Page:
The Arab Hashimid family in Darband played a major role in the history of the Yazidids. They often intermarried, and the Yazidids also occasionally managed to gain control over Darband, sometimes through the appeal of rebels.[4] By the time of the composition of the 10th-century geography book Hudud al-'Alam in 982, the domain of the Shirvanshahs had increased. It now comprised the minor principalities north of the Kur River, including Layzan and Khursan, whose titulature (Layzanshah and Khursanshah respectively) the Shirvanshahs had assumed. From the reign of Yazid ibn Ahmad (r. 991–1027) onward, there is a moderately complete collection of coins minted by the Shirvanshahs. Due to the culturally Persian environment they lived in, the Yazidi family had slowly become Persianized. Intermarriage with the native families of the eastern part of the South Caucasus—which may have included the historic ruling line of the former Shirvani capital of Shabaran—probably contributed to this.[3][4]

Starting with the Shirvanshah Manuchihr I (r. 1027–1034), their names became almost completely Persian instead of Arabic, such as Manuchihr, Qubad and Faridun. The family now preferred to use names from national Iranian history and also claimed to be descended from pre-Islamic, Sasanian-era figures such as Bahram Gur (r. 420–438) or Khosrow I Anushirvan (r. 531–579). The allure of a Sasanian heritage now outweighed memories of ancestry from the Banu Shayban. This process is comparable to how the originally Arab Rawadid dynasty in Azerbaijan became Kurdish due to the Kurdish environment they lived in.[3][4]

Political map of the Caucasus in c. 1060

Records regularly mention battles between the Shirvanshahs and the "infidel" inhabitants of the central Caucasus, including the Alans, the people of Sarir, and the Christian Georgians and Abkhazians. In 1030, Manuchihr I was defeated near Baku by invading Rus, who then advanced into Arran. There they sacked the city of Baylaqan and then left for the Byzantine Empire. Not long afterwards, the eastern part of the Southern Caucasus became vulnerable to Oghuz raids through northern Iran. Because of his fear of the Oghuz, the Shirvanshah Qubad (r. 1043–1049) had in 1045 to surround his capital of Shamakhi/Yazidiya with iron gates and a robust stone wall.[4]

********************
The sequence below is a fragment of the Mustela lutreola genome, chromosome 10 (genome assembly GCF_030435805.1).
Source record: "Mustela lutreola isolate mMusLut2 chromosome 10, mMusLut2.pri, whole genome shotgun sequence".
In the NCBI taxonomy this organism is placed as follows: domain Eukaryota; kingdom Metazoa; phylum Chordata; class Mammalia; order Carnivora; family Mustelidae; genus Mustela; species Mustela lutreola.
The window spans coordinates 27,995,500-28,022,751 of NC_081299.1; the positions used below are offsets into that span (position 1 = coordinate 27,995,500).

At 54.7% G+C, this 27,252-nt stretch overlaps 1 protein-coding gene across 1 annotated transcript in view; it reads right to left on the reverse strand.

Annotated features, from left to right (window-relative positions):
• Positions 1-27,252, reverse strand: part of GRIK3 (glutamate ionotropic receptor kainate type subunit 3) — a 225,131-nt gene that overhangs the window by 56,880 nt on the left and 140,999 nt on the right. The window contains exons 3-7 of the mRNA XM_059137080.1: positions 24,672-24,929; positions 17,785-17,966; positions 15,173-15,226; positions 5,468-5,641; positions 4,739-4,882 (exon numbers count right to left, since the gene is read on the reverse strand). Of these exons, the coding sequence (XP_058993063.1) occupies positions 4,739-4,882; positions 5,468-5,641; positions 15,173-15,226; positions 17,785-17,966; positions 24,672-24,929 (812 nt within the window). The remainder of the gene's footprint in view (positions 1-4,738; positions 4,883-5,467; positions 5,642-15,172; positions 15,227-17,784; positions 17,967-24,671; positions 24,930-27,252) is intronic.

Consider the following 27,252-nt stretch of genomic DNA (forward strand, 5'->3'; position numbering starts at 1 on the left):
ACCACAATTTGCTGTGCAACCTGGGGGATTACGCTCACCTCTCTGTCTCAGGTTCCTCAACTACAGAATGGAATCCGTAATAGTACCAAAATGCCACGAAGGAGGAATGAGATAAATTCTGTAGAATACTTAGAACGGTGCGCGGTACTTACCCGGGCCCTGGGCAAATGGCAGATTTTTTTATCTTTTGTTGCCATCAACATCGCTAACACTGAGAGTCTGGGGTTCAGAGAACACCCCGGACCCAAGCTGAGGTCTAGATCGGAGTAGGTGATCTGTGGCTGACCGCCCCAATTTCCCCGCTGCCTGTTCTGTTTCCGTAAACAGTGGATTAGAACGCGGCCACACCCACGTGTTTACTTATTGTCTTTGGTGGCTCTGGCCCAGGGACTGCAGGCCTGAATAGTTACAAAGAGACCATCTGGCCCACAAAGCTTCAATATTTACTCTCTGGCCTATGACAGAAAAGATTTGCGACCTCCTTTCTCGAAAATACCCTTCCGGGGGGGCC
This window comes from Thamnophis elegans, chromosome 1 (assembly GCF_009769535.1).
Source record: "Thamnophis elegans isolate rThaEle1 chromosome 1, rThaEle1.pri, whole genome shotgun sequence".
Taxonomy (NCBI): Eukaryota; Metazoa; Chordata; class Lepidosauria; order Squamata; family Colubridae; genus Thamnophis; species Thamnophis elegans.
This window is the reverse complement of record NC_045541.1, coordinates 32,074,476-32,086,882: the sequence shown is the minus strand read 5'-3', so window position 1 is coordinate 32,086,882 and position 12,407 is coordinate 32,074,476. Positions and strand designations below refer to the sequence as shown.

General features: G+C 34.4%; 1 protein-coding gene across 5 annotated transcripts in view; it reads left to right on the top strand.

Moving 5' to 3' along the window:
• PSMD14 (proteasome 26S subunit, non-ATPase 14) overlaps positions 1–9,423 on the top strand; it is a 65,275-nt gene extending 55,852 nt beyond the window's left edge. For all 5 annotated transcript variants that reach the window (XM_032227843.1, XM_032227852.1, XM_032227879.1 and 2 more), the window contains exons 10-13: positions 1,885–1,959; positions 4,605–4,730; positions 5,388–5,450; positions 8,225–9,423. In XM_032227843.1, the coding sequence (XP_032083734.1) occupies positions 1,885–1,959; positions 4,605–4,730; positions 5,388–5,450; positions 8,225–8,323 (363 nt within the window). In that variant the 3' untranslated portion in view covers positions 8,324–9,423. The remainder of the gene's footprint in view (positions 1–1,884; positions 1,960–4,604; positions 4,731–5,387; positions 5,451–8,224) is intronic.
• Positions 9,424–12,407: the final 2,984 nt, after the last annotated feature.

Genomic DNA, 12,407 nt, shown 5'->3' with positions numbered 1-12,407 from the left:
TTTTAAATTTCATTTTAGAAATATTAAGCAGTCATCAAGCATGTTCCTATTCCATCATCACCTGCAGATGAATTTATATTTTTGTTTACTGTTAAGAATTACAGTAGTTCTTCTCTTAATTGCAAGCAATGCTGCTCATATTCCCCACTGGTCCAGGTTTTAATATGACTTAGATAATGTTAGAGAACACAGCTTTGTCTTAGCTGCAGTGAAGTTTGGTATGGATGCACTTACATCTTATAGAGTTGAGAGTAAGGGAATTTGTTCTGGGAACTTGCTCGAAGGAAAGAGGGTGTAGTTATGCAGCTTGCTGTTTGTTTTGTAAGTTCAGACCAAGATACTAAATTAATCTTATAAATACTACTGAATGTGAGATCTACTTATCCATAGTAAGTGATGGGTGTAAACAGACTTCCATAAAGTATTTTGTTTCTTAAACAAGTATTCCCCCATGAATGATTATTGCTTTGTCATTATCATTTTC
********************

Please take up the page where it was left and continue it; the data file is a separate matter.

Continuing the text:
In 1066/67, Shirvan was attacked twice by the Turkic commander Qarategin, who ravaged the environment of Baku and Maskat. The Shirvanshah Fariburz I (r. 1063–1096) was soon forced to acknowledge the suzerainty of the Seljuk ruler Alp Arslan (r. 1063–1072), who at that time was near Arran following his Georgian campaign. Fariburz I had to pay a large yearly tribute of 70,000 gold dinars, which would later be lowered to 40,000.[3][4] Soon after this event, the coins of Fariburz I cite not only the Abbasid caliph, but also the Seljuk ruler Malik-Shah I (r. 1072–1092) as his overlords. Armenian-American historian Dickran Kouymjian argues that Fariburz I must have used Byzantine or Seljuk coins to pay the tribute, as there is currently no proof of gold coin mints in the Caucasus around this period. Fariburz I managed to retain a considerable amount of power until his death in 1094, which was followed by a dynastic strife over the throne.[4]

Coin of the Shirvanshah Manuchihr III, minted at Shamakhi between 1120 and 1160

Another Seljuk invasion of Shirvan took place during the reign of Mahmud II (r. 1118–1131), which the Georgians capitalized on by attacking Shamakhi and Darband. In the mid 12th-century, Shirvan was more or less a Georgian protectorate. For some time, Shakki, Qabala and Muqan was under direct control by the Bagrationi kings of Georgia, who even occasionally used the title of Shirvanshah. The Shirvanshah and Bagrationi family also agreed to make political marriages to become allies. Due to these developments, the Shirvanshahs shifted their focus towards the Caspian Sea, several times enlarging their borders as far as Darband.[4]

Later on, the names and family ties of the Shirvanshahs become exceedingly convoluted and uncertain in sources, with Munejjim-bashi providing an incomplete record of them, starting with Manuchihr III (r. 1120 – after 1160). Sources now start referring to the Yazidi family as the "Kasranids" or "Khaqanids". Besides using the title of Shirvanshah, Manuchihr III also used the title of Khāqān-e Kabir ("Great Khan"), which was the inspiration behind the takhallus (pen name) of his eulogist, Khaqani. Numismatic evidence demonstrates that the Shirvanshahs served as Seljuk vassals in the 12th century until the reign of the last Seljuk ruler, Toghrul III (r. 1176–1194). Following that, only the names of the caliphs are shown on their coins.[4] During the rule of Akhsitan I (r. after 1160 – 1197–1203/04), the royal residence was moved from Shamakhi to Baku, after the former was seized by the Eldiguzid ruler Qizil Arslan (r. 1186–1191).[13] This marked the beginning of Baku's rise as a major city, though it remains uncertain if Akhsitan later moved back to Shamakhi.[14] Nevertheless, Baku is known to have later served as the capital of the Shirvanshahs.[15] At the start of the 13th century, the Shirvanshahs conquered Darband, seemingly putting an end to its ruling dynasty, the Maliks of Darband.[16]